#56
Jul2311, 07:04 AM

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C_{1} is the coefficient of cosx, so it's 0.




#58
Jul2311, 07:47 AM

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As an "appendix", here's the alternative result using complex numbers and Euler's formula
you won't understand it yet, but anyone else following this might be interested sin^{3}xsin3xThis works for sin^{k}xsinkx for any value of k sin^{k}xsinkx = (1/2^{k}) ∑ ^{k}C_{m} cos2mx (so what's sin^{k}xcoskx, and is there a quicker way of doing it?) 



#59
Jul2311, 07:53 AM

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#60
Jul2311, 08:18 AM

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As another aside, this series is called the Fourier cosine series expansion.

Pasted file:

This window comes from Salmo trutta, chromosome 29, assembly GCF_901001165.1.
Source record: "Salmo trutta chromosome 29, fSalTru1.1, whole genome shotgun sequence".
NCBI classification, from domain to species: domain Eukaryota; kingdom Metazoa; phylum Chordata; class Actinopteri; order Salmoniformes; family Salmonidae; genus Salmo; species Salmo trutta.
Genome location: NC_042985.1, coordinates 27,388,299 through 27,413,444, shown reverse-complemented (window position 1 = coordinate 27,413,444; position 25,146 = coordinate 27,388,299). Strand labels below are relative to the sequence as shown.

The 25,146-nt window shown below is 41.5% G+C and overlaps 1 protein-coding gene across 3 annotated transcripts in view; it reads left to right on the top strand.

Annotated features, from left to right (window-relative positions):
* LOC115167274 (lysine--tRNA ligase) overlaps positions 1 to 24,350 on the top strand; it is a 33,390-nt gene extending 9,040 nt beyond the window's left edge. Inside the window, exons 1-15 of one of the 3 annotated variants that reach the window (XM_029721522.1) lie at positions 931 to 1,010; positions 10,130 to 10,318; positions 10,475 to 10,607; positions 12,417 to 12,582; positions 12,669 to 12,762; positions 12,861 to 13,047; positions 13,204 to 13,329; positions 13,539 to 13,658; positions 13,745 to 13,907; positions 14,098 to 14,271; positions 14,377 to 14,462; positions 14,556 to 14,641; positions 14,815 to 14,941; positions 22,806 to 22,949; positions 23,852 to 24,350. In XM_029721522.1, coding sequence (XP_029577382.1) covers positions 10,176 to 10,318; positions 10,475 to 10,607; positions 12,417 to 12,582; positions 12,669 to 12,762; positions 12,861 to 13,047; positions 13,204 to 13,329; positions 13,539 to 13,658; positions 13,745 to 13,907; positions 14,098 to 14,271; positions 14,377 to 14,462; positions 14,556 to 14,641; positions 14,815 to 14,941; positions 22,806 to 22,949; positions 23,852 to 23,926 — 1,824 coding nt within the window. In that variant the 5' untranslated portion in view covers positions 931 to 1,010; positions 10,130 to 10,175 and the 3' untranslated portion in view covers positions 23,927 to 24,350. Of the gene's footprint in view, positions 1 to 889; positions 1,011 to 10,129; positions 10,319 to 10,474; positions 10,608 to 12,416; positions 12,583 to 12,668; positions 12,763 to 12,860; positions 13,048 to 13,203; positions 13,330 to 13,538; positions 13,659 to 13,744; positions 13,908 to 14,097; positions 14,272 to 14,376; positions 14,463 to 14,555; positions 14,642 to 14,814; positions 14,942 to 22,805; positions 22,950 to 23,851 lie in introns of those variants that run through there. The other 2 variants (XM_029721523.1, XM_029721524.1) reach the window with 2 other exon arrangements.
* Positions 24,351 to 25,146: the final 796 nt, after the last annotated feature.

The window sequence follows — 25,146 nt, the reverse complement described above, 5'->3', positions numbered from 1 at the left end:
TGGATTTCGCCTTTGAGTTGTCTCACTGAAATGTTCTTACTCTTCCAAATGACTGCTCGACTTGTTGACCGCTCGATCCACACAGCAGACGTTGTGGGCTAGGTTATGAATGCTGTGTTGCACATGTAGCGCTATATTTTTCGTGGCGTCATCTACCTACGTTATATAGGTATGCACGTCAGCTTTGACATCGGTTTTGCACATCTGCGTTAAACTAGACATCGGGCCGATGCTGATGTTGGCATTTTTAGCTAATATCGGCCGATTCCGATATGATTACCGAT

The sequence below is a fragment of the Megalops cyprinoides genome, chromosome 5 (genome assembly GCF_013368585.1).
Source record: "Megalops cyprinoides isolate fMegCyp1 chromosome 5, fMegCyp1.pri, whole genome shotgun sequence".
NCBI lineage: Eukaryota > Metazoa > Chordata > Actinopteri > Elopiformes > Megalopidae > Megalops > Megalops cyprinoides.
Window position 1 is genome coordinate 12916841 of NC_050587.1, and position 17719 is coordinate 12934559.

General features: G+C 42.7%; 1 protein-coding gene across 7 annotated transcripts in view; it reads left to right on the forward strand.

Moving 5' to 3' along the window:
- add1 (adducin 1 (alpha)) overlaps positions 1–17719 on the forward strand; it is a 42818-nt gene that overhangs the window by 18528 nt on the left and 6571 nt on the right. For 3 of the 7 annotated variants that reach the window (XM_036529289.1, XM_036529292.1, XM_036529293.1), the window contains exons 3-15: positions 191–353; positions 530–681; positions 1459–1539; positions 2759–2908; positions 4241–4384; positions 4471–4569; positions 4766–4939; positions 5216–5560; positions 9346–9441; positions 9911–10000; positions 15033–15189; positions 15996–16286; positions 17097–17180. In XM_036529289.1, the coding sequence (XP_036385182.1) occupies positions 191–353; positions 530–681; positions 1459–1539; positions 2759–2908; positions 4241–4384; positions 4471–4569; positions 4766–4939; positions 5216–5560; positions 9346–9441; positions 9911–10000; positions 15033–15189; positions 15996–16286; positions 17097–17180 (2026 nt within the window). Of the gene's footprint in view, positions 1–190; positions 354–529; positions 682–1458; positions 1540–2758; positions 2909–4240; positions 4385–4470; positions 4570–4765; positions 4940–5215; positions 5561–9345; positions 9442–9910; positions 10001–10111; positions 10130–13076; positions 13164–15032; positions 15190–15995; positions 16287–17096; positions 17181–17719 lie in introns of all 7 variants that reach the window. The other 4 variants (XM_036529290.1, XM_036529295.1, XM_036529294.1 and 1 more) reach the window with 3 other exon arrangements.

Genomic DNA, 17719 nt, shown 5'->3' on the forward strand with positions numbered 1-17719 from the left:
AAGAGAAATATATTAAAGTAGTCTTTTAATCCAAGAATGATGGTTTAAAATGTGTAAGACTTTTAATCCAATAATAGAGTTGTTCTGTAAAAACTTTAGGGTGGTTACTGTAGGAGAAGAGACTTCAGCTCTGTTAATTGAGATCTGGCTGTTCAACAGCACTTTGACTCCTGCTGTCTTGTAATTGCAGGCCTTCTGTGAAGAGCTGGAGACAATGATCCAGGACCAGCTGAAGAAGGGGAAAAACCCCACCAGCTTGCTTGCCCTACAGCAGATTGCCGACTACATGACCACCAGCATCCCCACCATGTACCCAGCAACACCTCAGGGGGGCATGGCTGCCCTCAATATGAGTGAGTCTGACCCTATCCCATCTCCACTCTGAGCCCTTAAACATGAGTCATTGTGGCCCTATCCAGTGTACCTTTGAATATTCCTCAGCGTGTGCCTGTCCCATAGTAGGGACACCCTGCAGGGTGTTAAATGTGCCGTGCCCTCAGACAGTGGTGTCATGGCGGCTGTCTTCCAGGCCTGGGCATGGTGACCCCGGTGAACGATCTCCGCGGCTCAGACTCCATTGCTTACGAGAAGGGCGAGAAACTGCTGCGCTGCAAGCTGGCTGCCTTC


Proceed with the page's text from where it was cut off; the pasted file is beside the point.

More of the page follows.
Fourier was a mathematician who found that any function can be expressed as a cosine series of this type, and that the coefficients are unique. Many mathematical programmatic tools have this built in, such as Mathematica. It's also available in WolframAlpha: http://www.wolframalpha.com/input/?i...s+sin^3x+sin3x although I found that you won't be able to get the full expansion here, because WolframAlpha will time out before you'll get there. :( However, I'm afraid it will be quite a while before you get to learn this, and maybe you will never learn this, depending on what you're going to study exactly. The application of Fourier analysis is typically in spectral analysis, signal processing, image processing and electronical engineering, where it's used for frequency related analysis and operations.